The weather was good in Houston, but traffic was heavy. My traffic display was a solid mass of aircraft that was so dense even on smaller scales that most targets were indistinguishable from one another.
I’d just checked on with TRACON and overheard a controller giving vector and restriction after vector and restriction to one bizjet in particular. Finally, I guess the bizjet had run the gauntlet and the controller turned him loose:
TRACON: “Bizjet 45E, sorry for the convoluted routing. Cleared direct DAFIX.”
Bizjet 45E: “Direct DAFIX. Thanks for keeping us out of all that traffic.”
TRACON: “I appreciate your help. Next time you’re in town, I owe you a beverage.”
One sunny afternoon in late Fall, several flight school Skyhawks and a Piper Seminole trainer were making the most of the beautiful VFR day by practicing maneuvers in the “Northeast Practice Area.” All these aircraft were self-reporting their position and intentions on 122.75 MHz. Heard on frequency:
Seminole (Student): “Northeast Practice, Seminole 123 over Carnation, 3500, partial-panel single-engine operations, Northeast.”
Seminole (CFI): “What should I fail?”
Unknown #1: “The Airspeed Indicator.”
Unknown #2: “The Attitude Indicator.”
Unknown #3: “The Left Engine!”
Unknown #4: “The Wing!”
I don’t think I’d want to be that student that afternoon!
One of my favorite things in flying, aside from telling ATC that I was on the landline when I miss a radio call, is funny or interesting fixes.
There was an Atlanta Center controller with the last name Jones who apparently thought highly of himself. The other controllers called him Cupcake Jones, after a children’s book character. If you fly into Charlotte/Douglas International Airport (KCLT) on the JONZE2 arrival, consider it an honor that you’re flying in the footsteps of the BESTT CNTLR EVRRR KUPPP CAAKE JONZE.
Once you’ve had your fill of Charlotte, North Carolina, the Queen City, hop over to Delkalb-Peachtree Airport (KPDK) to get a sample of southern delicacies on the SWTEE2 (sweet tea) arrival. Try some delicious YAMSS while we drop the LPTON teabags in the water. We’re cooking OKRAA and kneading the BIZKT dough. Now that the SWTEE is done, we’ll throw the LACCE (Lacy) cornbread in the oven for dinner.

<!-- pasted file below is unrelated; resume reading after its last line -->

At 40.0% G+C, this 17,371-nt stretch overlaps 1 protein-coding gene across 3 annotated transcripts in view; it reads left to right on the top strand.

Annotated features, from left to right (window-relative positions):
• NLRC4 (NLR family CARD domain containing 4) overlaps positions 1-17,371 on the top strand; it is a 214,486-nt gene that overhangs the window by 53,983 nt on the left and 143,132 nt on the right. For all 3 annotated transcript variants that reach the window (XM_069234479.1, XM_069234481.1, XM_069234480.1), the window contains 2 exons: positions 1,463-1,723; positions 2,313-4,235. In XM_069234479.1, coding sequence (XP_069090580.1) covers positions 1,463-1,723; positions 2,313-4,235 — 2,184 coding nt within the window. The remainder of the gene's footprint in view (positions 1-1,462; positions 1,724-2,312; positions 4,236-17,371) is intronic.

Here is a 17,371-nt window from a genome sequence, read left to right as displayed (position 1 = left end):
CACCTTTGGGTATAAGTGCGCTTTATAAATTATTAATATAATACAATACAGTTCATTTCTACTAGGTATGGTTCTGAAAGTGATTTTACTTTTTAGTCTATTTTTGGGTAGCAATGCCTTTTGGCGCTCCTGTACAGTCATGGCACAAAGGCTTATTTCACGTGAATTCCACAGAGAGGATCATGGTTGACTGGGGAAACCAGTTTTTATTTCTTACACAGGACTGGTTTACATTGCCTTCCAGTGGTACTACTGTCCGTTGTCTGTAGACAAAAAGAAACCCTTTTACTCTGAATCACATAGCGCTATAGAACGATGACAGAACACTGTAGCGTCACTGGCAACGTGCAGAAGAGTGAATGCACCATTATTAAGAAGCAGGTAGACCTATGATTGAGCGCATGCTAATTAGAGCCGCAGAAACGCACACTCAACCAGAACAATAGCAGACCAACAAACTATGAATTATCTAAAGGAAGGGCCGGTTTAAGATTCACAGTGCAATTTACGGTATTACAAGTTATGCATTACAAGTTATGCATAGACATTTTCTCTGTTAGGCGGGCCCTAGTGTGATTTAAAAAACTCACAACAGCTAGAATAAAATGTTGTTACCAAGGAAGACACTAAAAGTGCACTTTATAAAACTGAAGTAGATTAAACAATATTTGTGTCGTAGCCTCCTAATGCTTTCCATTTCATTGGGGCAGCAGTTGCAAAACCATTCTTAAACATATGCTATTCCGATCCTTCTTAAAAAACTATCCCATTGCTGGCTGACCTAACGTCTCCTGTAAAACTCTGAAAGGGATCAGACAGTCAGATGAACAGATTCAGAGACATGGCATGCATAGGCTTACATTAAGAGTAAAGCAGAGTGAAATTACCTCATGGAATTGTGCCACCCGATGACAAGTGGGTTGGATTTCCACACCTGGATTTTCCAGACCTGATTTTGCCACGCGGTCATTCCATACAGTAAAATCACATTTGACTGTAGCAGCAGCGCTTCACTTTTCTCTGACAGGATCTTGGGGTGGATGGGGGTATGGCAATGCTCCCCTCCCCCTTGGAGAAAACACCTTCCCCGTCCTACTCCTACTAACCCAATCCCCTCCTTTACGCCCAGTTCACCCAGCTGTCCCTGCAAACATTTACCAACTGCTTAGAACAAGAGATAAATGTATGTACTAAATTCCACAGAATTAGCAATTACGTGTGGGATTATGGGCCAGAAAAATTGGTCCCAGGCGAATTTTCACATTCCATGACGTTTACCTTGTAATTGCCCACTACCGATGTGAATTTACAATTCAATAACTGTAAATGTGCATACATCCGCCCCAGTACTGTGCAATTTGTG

After dinner is done, hit either of the IAFs—MAASH or DSTIL—on the RNAV Rwy 3 into Bardstown, Kentucky, (KBRY) and have a good snort from a MAKRZ MAARK BARRL.
Sounds like a good way to end a busy day to me.
Clover, South Carolina
A VFR Saturday morning this past December was a good time to exercise my Mooney 201. I decided to visit York, Pennsylvania, (KTHV) since it was close to my home base and I never had the pleasure of visiting there before. About 10 miles out I made my first call.
Me: “York, Mooney 10 miles to the northeast, inbound for landing. Request airport advisory.”
Unicom: “Airport is still here where it’s always been.”
Unknown Pilot (giggling): “Hey, you really got him good.”
He was obviously a local, who was in the pattern.
After a few moments I heard:
Lady Pilot: “They’re using Runway 35.”
Me: “Thank you, ma’am.”
Some of the TERPSters probably just turn to a random fix generator in a computer, while some of them seem to work hard to have some fun. For fun and creativity, my absolute favorite sequence of fix names in the entire national airspace system is on the RNAV 33 approach into Louisville, Kentucky, (KLOU): “IFALN,” “ANDYE,” “CAANT,” “GDUPP.”
The low OTA warning is still on. Don’t want repeats? Please send us your cleverest or most embarrassing moment on the radio—or your favorite fix names or airport names—with a subject of “OTA,” to IFR@BelvoirPubs.com. Be sure to include your full name and location.